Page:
“This was it. I could practically taste the sweet victory. My sister and I were just about to set a new record for the largest cookie ever. How, you ask?”
“I didn’t say anything.”
“I’d love to explain.” The strange boy continued as if I hadn’t said a thing. Or rather, as if I had said a different thing. “Of course, baking a huge cookie was tricky because the oven wasn’t big enough, and it took so long to mix up all the dough that it was hard to make sure the first batch was still good by the time the fiftieth one was ready to join the group. Plus my sister and I were doing this all on our own, so it took even longer. Anyway, we didn’t have an oven, but we were working on a way to bake it outside using the sun as our oven.”
“That’s absurd. You would at the very least need a pan big enough and ideally you should preheat it. But by the time you got the dough onto the pan, assuming the sun’s heat was hot enough here, the first part would be cooked or the pan would cool.” Despite myself, I leaned closer. While the plan the kid supposedly had seemed inconceivable, the idea itself made a good story. Perhaps I could write a better version sometime and publish it.
“Well,” he stammered, “well, maybe so, but-” He took a deep breath. “Anyway, our parents were getting a bit annoyed because of how devoted we were to the cookie and how often we forgot to do our chores, so they decided to force us to join them on some picnic in the woods. It was so unsanitary; there was no way we could keep working. So my sister and I grudgingly left our dough at home. Our father was not so happy with our attitudes, but we had been pulled away in the middle of our art project, so it was his fault. Anyway, he kept pointing out landmarks, and our mother said that we were so bad at navigation that we should have left a trail of stones to follow home. Margaret, that’s my sister, pointed out that our parents could guide us home.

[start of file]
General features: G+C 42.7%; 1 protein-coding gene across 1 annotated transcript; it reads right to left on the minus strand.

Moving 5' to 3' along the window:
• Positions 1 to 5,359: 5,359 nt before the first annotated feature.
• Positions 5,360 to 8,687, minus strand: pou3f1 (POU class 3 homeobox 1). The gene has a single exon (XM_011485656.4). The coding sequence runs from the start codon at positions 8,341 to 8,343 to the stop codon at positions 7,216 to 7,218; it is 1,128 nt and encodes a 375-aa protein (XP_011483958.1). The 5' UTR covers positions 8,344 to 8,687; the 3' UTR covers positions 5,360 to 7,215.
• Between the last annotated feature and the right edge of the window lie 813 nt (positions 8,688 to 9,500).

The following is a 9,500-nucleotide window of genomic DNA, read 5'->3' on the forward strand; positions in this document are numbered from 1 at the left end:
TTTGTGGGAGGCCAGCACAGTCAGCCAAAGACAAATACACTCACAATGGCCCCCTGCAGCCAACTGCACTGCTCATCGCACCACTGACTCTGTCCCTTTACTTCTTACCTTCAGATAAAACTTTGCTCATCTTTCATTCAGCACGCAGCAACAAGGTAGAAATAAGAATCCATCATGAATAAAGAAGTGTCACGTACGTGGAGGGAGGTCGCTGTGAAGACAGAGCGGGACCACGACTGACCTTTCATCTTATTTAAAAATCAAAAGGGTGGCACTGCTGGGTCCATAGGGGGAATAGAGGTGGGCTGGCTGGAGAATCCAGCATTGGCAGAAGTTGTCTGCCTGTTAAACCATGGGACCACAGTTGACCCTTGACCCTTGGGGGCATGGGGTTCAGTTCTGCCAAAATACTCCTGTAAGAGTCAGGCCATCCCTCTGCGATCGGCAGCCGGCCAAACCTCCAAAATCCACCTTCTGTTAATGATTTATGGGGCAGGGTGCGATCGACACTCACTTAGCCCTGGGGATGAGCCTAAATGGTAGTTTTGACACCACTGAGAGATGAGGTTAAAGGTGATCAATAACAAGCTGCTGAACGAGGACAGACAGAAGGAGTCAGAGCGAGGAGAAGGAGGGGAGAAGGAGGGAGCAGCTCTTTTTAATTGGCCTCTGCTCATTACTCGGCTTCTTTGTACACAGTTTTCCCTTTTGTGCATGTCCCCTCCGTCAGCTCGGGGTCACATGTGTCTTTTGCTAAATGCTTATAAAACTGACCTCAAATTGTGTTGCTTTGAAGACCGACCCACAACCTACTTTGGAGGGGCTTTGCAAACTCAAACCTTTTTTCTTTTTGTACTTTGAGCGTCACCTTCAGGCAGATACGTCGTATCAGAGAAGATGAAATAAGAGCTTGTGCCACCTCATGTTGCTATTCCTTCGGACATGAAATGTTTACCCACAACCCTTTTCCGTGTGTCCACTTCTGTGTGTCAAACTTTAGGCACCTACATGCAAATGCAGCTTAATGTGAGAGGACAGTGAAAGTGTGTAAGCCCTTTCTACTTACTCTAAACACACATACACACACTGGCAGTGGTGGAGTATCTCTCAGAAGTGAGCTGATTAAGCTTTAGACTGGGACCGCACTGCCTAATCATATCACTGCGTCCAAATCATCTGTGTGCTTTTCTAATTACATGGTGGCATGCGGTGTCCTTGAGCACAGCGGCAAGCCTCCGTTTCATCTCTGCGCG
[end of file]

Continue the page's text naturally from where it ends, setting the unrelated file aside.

“We arrived at the picnic spot and began to eat. Margaret and I just wanted to eat and go back to our cookie dough, but our parents took forever and seemed to want to talk to us. Mom complained about how we were baking them out of house and home, but I pointed out that we technically hadn’t done any baking yet. Our mother got annoyed at that, and our father was annoyed that we weren’t excited to spend time with them. But we’re not kids anymore, you know?”
He was definitely still a child, but I nodded and he continued.
“Plus, Margaret and I were tired. We spent most nights up making more dough, so we kind of fell asleep, and turns out that was the last straw. When I woke up, it was dark out, and our parents were nowhere to be seen. I woke my sister, and we called out for a bit, but then I saw some bread on the ground, but the woods animals must have eaten the rest. When I pointed out that there had once been a path home, Margaret started crying, so I told her I remembered the way home, but I really didn’t. Still, she followed me, so I walked confidently towards whichever direction I chose.”
“How did you pick a direction? Did it work?” Not that I believed his tale, but like I said, it would make a good story.
“I just started by following the bread crumbs until they vanished, and then I turned a few times just to make it more believable.”
“So, you led your sister confidently in circles.” I held back a laugh. His poor sister might have trust issues because of that. If his story was true.
“Anyway,” he picked up the story again, “we were walking all night, and as the sun came up we saw something in front of us that made us pretty sure we had fallen asleep again. We hadn’t made enough cookie dough to make a cookie bigger than the house that sat in the spotlight of the sun. It was mocking us.
“Of course we had to find out if it was real, so we walked up to it and tasted it. We only took small pieces, because we didn’t want to cheat by destroying the competing art work, but after only a small bite or the best gingerbread I had ever tasted, a woman burst out of the cookie waving a rolling pin at us.
“She shouted at us like we were hooligans and not connoisseurs and fellow cookie artists. ‘Get your filthy hands off of my cookie house!’
“We tried to explain that we were admiring her artwork, and she tried to chase us away. We almost gave up and left when we learned that her cookie was her house and she had no plans of showing it to the people who keep track of the records, but then we realized something.
“‘Can we borrow your oven?’ Margaret asked, very politely I might add, but the woman wouldn’t hear of it.
“‘Get your own and leave me in peace.’
“So we did. We left her in peace and kept her oven. I don’t understand why we’re suddenly being charged with murder. Don’t you know that if you build a house made of cookies you are asking to have other cookie aficionados come knocking? The least you could do is loan them your oven. If you refuse that though, isn’t it kind of expected that they might get annoyed enough to accidentally knock you into your oven?”
I sat back with a grin. I had been right to visit the local jail to cure my writer’s block. But now that I was so invested in the story I had one more question.
“And Margaret, what happened to her? Why isn't she here?”
“Oh, some dude named Robin broke her out of here on the condition that she change her name to Marian.”